I also sometimes begin projects by focusing on a new skill, tool or technique that I want to acquire. I want each project to count. I want to advance my skills in some way. For example, if I want to master some Photoshop technique or a DHTML drop down menu, I’ll do a series of interfaces using that technique in order to gain mastery of that technique. Those are the chief ways my designs are driven.
Gina: What steps have you taken to keep work from devouring all of your time?
Dana: Since I’m not balanced by nature, I pay a lot of attention to it. I use the simple pleasures of life more than anything else. I pay attention to the lives of animals.
I hang out with my husband, a great companion with whom I enjoy watching the universe fly by. I do as much pleasant physical activity as possible. Weekdays I really try to balance input with output, internal reflection with action. I keep my work tasks very discretely organized into specific objectives that I can accomplish in a specific period of time. I have a regular schedule, although I do work at home.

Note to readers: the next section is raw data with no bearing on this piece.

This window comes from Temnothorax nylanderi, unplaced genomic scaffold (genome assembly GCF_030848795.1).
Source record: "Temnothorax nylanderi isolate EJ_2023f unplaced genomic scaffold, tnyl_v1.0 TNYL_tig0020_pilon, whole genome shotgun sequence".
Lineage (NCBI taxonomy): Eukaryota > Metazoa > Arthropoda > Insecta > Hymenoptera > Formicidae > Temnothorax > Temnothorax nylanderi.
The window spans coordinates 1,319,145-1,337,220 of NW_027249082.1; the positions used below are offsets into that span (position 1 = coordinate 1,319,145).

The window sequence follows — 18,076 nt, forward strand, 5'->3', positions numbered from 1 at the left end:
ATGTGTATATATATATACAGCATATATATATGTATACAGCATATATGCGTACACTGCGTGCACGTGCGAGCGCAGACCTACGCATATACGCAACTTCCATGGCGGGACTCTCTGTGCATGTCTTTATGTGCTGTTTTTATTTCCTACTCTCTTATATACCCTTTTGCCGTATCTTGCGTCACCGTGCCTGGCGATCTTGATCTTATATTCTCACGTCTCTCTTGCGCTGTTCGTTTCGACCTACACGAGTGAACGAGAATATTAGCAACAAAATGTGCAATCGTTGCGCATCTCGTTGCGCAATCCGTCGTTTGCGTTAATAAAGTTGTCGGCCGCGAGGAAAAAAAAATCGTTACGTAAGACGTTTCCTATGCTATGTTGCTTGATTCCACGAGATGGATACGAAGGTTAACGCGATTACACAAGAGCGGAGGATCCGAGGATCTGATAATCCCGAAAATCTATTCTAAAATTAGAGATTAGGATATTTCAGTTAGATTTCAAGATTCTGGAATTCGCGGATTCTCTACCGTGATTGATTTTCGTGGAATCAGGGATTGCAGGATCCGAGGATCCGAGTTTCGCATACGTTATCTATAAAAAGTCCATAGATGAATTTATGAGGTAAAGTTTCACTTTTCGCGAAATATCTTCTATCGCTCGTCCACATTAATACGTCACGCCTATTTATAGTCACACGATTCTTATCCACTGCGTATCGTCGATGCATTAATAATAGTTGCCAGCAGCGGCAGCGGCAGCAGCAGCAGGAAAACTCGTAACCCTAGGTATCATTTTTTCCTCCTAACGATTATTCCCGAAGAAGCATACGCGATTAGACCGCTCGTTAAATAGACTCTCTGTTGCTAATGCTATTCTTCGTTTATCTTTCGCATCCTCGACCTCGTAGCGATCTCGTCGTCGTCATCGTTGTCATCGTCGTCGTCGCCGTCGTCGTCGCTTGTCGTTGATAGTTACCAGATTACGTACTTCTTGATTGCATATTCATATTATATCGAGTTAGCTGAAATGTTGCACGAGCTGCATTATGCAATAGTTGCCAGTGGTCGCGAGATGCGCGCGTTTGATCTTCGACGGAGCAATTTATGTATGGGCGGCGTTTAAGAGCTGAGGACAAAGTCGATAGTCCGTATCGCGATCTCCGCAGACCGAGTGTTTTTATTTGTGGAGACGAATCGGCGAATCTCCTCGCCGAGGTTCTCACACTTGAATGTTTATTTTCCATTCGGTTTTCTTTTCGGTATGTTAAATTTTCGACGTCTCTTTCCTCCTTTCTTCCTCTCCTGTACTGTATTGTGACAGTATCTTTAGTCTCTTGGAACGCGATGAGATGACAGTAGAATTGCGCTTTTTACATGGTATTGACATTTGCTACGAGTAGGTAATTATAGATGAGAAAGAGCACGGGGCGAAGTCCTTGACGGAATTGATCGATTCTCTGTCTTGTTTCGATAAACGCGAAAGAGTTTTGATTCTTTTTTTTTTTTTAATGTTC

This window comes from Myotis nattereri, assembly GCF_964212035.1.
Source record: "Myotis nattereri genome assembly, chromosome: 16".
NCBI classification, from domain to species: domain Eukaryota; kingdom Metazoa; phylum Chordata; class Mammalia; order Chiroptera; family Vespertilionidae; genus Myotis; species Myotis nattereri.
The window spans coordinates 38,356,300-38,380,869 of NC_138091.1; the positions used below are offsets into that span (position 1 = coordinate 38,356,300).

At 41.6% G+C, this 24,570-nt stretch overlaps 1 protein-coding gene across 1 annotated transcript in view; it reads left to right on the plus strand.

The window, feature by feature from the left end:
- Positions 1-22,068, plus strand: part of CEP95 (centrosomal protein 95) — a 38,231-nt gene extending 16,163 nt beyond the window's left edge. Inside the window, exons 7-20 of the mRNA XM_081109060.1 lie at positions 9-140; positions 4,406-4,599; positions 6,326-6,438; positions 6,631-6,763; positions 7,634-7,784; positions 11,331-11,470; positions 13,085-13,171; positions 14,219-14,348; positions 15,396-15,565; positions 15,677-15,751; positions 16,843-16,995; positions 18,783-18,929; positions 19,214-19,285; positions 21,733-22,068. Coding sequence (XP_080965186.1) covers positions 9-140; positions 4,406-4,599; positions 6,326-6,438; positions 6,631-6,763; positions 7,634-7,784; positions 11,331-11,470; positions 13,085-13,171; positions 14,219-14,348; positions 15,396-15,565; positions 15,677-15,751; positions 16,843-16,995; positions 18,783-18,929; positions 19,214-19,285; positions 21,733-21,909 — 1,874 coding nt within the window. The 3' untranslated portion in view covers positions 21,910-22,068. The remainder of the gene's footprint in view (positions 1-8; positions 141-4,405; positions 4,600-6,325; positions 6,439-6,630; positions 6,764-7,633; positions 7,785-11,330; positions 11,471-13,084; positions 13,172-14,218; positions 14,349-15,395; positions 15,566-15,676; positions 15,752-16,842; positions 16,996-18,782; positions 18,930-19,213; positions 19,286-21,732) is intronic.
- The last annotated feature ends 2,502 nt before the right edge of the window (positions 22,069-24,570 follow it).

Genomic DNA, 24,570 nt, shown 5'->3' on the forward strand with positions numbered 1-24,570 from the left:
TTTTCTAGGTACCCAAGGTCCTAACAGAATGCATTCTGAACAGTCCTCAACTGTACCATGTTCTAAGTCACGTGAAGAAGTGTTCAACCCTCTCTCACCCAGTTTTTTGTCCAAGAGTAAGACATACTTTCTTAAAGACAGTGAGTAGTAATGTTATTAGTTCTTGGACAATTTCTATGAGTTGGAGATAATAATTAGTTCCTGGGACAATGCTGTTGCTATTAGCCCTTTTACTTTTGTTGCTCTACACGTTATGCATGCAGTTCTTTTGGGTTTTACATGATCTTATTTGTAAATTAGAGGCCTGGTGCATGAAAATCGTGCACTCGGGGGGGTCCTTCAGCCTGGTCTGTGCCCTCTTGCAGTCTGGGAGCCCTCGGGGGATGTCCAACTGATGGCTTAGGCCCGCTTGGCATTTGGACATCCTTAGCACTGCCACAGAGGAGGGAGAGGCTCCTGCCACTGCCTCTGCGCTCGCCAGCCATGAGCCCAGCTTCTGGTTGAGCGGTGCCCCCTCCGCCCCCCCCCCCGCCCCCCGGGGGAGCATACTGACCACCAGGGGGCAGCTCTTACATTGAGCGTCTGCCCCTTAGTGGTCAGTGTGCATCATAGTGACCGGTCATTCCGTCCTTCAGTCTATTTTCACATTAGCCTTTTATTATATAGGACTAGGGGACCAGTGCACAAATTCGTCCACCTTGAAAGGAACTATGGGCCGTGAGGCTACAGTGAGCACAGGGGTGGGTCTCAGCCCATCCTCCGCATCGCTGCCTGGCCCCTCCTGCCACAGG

As an example, I have an appointment with myself to write every afternoon. Breathing and movement help me avoid burnout and totally fallow periods. I take my dog for daily 30 to 40 minutes at noon, no matter what the weather. I read daily, alternating an hour at the keyboard with an hour in my loveseat by the window. I take short naps every afternoon, do yoga at 4.00 pm daily and lift light weights 3-4 times weekly. Then I also just sit and glaze at the TV.
Very few people are likely to want to regiment themselves to the extent that I do. I’m really disciplined at driving myself along specific paths toward outcomes I have already decided on.
Gini: What is your favorite book, design or otherwise, and how has it influenced your life?
Dana: With ten years of university education and 55 years of autodidactic pursuits across many domains, I have hundreds of favorites of everything. I’m honestly the most widely read person I’ve ever met and I still spend 3-4 hours per day studying history and literature.
I will say this much. I studied “A Course in Miracles” very intensely, even fanatically, for 10 years. It had a very strong influence on how I view reality (or the lack of it), although I eventually rejected its metaphysical orthodoxy.